This week’s potential target is the beautiful, 21-year-old daughter (Paloma Guzman) of a politically ambitious Brazilian diplomat. The danger to her is connected to the fellow who went out the window, but it takes Reese and Finch a long time to put that together, because they automatically assume she’s a target because of her father’s enemies. Reese gets close to her by getting hired as her bodyguard, which he pulls off by first framing her current bodyguard for shoplifting, and then showing up everyone else who applies for the job by picking their pockets and stealing their IDs. At first, the show allows us to think that the daughter, who’s seen insulting the incompetent first bodyguard while burning a hole in her father’s bank account on a shopping spree, is a “spoiled little bitch,” and Reese tells Finch that “the way Sofia treats people, it’s easy to believe that someone would want her dead.” But Reese has just misunderstood; as soon as Sofia has spent enough time with him to recognize that he’s a real man and worthy of respect (unlike the douchebag Reese frames), she shows herself to be very sweet, albeit a bit of a wild child. The only thing that can even tempt her to disobey Reese’s instructions is loyalty to her boyfriend, whom she slips away to meet. Three guesses who turns out to be the chief villain trying to arrange for her to be murdered.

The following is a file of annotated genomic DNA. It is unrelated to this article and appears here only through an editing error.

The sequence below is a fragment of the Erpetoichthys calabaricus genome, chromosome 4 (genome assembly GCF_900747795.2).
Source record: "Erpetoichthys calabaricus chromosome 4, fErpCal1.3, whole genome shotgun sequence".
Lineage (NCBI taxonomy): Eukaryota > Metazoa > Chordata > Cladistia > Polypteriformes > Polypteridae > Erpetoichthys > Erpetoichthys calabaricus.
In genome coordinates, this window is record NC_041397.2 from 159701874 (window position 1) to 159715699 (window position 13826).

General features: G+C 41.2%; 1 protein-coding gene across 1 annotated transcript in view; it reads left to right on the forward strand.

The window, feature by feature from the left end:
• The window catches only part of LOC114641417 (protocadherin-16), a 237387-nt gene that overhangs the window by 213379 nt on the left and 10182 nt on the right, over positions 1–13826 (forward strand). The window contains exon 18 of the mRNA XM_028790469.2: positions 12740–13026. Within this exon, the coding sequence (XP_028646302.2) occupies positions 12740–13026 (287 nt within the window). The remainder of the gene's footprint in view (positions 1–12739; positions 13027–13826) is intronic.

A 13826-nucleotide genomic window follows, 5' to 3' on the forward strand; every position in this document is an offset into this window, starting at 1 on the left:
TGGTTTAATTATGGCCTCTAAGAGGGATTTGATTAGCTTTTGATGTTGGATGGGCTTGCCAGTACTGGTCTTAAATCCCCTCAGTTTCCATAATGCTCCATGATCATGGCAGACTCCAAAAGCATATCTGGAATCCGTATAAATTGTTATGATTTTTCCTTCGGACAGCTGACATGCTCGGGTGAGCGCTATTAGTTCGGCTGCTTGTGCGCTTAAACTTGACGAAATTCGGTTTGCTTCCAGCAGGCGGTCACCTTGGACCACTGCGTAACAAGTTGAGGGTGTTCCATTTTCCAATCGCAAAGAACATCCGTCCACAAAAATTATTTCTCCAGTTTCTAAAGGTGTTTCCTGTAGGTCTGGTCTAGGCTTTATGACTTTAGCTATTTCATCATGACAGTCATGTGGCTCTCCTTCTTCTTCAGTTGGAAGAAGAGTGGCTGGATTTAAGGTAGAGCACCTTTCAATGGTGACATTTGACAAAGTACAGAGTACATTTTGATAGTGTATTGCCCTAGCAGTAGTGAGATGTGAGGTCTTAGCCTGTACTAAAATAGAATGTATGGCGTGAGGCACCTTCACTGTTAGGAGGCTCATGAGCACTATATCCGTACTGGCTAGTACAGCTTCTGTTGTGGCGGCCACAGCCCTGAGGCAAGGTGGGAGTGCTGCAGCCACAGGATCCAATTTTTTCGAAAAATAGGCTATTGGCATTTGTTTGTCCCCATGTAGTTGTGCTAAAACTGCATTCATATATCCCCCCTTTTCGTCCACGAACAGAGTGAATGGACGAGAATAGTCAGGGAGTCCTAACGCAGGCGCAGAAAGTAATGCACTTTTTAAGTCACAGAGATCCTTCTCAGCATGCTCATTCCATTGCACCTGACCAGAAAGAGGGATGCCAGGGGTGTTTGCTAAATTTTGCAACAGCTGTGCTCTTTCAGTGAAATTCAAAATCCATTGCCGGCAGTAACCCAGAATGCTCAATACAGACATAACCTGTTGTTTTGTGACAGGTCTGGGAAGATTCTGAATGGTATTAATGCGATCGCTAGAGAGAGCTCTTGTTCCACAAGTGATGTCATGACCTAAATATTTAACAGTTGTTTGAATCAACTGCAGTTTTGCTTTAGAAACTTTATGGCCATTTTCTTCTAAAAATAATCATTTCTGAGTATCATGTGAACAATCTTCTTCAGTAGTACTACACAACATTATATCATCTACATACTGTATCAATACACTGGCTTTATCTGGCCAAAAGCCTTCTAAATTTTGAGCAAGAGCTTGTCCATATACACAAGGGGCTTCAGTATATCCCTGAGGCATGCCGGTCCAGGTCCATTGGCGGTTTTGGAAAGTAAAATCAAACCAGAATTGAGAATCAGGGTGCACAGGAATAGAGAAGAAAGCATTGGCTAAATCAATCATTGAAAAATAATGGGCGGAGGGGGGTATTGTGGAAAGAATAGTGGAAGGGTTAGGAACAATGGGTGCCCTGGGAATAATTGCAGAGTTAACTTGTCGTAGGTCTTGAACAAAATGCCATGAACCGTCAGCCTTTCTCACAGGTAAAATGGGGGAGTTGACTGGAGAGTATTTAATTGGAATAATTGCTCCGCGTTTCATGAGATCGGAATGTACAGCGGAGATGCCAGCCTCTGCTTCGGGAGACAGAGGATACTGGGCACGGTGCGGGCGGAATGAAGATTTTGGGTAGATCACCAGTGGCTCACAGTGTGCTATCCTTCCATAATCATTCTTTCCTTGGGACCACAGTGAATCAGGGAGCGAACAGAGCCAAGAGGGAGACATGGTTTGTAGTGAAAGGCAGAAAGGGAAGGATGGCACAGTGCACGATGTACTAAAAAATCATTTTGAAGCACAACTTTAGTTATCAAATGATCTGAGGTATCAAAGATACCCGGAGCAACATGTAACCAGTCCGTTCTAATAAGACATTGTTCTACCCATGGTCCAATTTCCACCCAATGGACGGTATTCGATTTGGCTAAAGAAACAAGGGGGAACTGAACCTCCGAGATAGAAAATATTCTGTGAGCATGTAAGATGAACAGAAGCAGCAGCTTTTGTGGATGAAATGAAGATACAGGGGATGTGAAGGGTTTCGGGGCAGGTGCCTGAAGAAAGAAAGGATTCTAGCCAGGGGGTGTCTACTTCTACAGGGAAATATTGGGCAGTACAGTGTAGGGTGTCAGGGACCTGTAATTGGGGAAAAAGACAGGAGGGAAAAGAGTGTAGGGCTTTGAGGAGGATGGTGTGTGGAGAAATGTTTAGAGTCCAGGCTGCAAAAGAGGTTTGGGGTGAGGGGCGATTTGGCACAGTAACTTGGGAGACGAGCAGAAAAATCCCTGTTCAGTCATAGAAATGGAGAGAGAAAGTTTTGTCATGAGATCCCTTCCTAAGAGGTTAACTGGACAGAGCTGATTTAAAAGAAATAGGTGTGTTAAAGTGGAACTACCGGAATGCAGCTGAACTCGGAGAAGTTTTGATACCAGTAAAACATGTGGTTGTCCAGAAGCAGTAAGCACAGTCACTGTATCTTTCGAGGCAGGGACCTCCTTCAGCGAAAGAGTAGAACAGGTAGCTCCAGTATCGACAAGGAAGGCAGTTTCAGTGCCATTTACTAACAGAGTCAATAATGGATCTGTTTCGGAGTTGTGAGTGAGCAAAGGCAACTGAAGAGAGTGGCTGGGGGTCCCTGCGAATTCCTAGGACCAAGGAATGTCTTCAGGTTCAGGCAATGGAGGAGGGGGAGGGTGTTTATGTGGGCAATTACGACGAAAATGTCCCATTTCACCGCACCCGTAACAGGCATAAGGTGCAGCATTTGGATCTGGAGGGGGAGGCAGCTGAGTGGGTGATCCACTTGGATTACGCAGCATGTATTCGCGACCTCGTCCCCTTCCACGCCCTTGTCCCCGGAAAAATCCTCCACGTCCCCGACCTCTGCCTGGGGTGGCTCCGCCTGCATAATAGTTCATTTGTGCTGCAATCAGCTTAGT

At the end, Sofia is not only safe, but has had the deep satisfaction—which is shared by the audience—of seeing Reese scold her piece-of-shit boyfriend for his bad behavior by practically hanging him upside-down by his throat over the ledge of his penthouse apartment. As Bart Simpson said when dumping a firecracker down the toilet, I have a weakness for the classics, but when material as unoriginal as this—right down to Sophie, who’s going home to Brazil with her father, asking Reese if he’s ever thought of relocating, and Reese, with the faintest of smiles, saying that “New York’s my home—for now.”— works this well, there’s nothing to do but marvel at how well-executed it is. Person Of Interest has even managed to add a faithful dog to its regular cast without making me gag. Considering how much talent goes into the average hour of television, and what networks pay people to exercise their talents, meat-and-potatoes genre fare as satisfying as Person Of Interest is now is really the least viewers ought to expect. But as anyone who’s seen much of the current fall TV season knows, the networks have been managing to mostly serve up a lot less.